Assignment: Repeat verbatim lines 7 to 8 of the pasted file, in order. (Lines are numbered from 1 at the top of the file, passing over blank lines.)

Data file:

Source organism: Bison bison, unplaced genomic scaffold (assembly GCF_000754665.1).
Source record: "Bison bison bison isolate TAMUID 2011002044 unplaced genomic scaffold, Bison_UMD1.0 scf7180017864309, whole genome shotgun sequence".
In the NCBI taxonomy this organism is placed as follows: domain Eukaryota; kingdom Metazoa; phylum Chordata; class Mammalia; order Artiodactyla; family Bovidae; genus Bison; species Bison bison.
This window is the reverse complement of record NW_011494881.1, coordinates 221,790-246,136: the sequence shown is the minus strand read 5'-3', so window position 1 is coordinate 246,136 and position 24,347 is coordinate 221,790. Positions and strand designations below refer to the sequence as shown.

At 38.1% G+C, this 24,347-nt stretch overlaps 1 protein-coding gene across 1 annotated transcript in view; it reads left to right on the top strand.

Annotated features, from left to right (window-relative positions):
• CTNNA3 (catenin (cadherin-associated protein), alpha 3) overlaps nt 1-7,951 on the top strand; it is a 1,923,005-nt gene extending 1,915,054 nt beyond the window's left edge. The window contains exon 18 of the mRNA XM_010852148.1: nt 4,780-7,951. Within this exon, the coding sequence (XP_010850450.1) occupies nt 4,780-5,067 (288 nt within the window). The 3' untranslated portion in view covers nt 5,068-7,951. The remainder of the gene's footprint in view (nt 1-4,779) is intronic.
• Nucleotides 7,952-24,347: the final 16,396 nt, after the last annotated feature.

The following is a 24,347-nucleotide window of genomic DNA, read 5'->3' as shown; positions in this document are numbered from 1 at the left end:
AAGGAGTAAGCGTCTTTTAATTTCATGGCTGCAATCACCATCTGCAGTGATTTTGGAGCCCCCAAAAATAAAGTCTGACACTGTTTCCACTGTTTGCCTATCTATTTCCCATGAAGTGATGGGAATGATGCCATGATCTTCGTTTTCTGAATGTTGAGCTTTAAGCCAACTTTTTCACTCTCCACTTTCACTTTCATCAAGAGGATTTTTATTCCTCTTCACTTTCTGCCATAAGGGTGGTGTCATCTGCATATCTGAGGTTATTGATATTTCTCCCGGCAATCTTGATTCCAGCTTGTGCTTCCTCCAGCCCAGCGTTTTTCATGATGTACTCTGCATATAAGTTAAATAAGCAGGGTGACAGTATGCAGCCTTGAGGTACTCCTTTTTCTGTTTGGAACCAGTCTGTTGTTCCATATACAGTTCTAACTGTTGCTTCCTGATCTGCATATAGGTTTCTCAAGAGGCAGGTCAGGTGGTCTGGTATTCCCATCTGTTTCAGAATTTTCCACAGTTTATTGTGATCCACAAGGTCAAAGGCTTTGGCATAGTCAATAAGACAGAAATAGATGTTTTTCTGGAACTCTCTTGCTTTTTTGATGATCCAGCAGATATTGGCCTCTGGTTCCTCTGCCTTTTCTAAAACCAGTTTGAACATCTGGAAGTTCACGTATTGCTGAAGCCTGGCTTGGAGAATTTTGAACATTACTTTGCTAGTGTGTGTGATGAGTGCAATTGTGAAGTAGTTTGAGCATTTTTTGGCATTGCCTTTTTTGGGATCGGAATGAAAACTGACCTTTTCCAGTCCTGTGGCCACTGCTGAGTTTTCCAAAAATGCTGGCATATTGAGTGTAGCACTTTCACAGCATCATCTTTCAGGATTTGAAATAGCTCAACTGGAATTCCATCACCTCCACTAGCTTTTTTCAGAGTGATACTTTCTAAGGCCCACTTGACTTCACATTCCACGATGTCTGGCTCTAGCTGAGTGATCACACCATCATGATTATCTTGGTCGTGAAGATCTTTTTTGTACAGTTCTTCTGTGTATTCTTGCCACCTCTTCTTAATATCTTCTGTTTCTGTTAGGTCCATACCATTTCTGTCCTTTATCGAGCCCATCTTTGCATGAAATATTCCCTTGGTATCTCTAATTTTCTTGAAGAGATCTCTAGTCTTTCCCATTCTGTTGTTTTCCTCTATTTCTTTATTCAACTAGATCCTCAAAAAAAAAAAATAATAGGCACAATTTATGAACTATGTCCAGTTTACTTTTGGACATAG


• CTNNA3 (catenin (cadherin-associated protein), alpha 3) overlaps nt 1-7,951 on the top strand; it is a 1,923,005-nt gene extending 1,915,054 nt beyond the window's left edge. The window contains exon 18 of the mRNA XM_010852148.1: nt 4,780-7,951. Within this exon, the coding sequence (XP_010850450.1) occupies nt 4,780-5,067 (288 nt within the window). The 3' untranslated portion in view covers nt 5,068-7,951. The remainder of the gene's footprint in view (nt 1-4,779) is intronic.
• Nucleotides 7,952-24,347: the final 16,396 nt, after the last annotated feature.